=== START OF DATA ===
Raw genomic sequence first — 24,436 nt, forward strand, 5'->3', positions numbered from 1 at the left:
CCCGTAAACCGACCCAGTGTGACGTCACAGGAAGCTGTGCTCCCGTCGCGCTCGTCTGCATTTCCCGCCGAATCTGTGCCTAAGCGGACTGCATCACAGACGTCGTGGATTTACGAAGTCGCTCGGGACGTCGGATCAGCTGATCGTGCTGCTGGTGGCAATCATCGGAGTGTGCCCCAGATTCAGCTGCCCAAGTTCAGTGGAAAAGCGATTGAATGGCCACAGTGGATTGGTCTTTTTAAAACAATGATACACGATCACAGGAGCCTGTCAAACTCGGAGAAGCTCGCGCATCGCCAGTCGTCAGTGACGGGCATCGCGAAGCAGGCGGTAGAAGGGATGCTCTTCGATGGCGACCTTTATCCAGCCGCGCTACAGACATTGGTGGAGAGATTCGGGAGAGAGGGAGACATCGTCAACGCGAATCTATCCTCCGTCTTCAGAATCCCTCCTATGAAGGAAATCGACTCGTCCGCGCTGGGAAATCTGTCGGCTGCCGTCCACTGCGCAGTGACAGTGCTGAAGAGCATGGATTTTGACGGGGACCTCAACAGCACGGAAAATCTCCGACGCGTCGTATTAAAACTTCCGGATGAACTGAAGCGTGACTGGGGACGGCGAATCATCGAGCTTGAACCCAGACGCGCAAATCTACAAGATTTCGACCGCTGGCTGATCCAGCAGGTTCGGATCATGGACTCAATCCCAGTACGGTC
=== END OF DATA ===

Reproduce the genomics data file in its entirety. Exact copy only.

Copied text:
Raw genomic sequence first — 24,436 nt, forward strand, 5'->3', positions numbered from 1 at the left:
CCCGTAAACCGACCCAGTGTGACGTCACAGGAAGCTGTGCTCCCGTCGCGCTCGTCTGCATTTCCCGCCGAATCTGTGCCTAAGCGGACTGCATCACAGACGTCGTGGATTTACGAAGTCGCTCGGGACGTCGGATCAGCTGATCGTGCTGCTGGTGGCAATCATCGGAGTGTGCCCCAGATTCAGCTGCCCAAGTTCAGTGGAAAAGCGATTGAATGGCCACAGTGGATTGGTCTTTTTAAAACAATGATACACGATCACAGGAGCCTGTCAAACTCGGAGAAGCTCGCGCATCGCCAGTCGTCAGTGACGGGCATCGCGAAGCAGGCGGTAGAAGGGATGCTCTTCGATGGCGACCTTTATCCAGCCGCGCTACAGACATTGGTGGAGAGATTCGGGAGAGAGGGAGACATCGTCAACGCGAATCTATCCTCCGTCTTCAGAATCCCTCCTATGAAGGAAATCGACTCGTCCGCGCTGGGAAATCTGTCGGCTGCCGTCCACTGCGCAGTGACAGTGCTGAAGAGCATGGATTTTGACGGGGACCTCAACAGCACGGAAAATCTCCGACGCGTCGTATTAAAACTTCCGGATGAACTGAAGCGTGACTGGGGACGGCGAATCATCGAGCTTGAACCCAGACGCGCAAATCTACAAGATTTCGACCGCTGGCTGATCCAGCAGGTTCGGATCATGGACTCAATCCCAGTACGGTC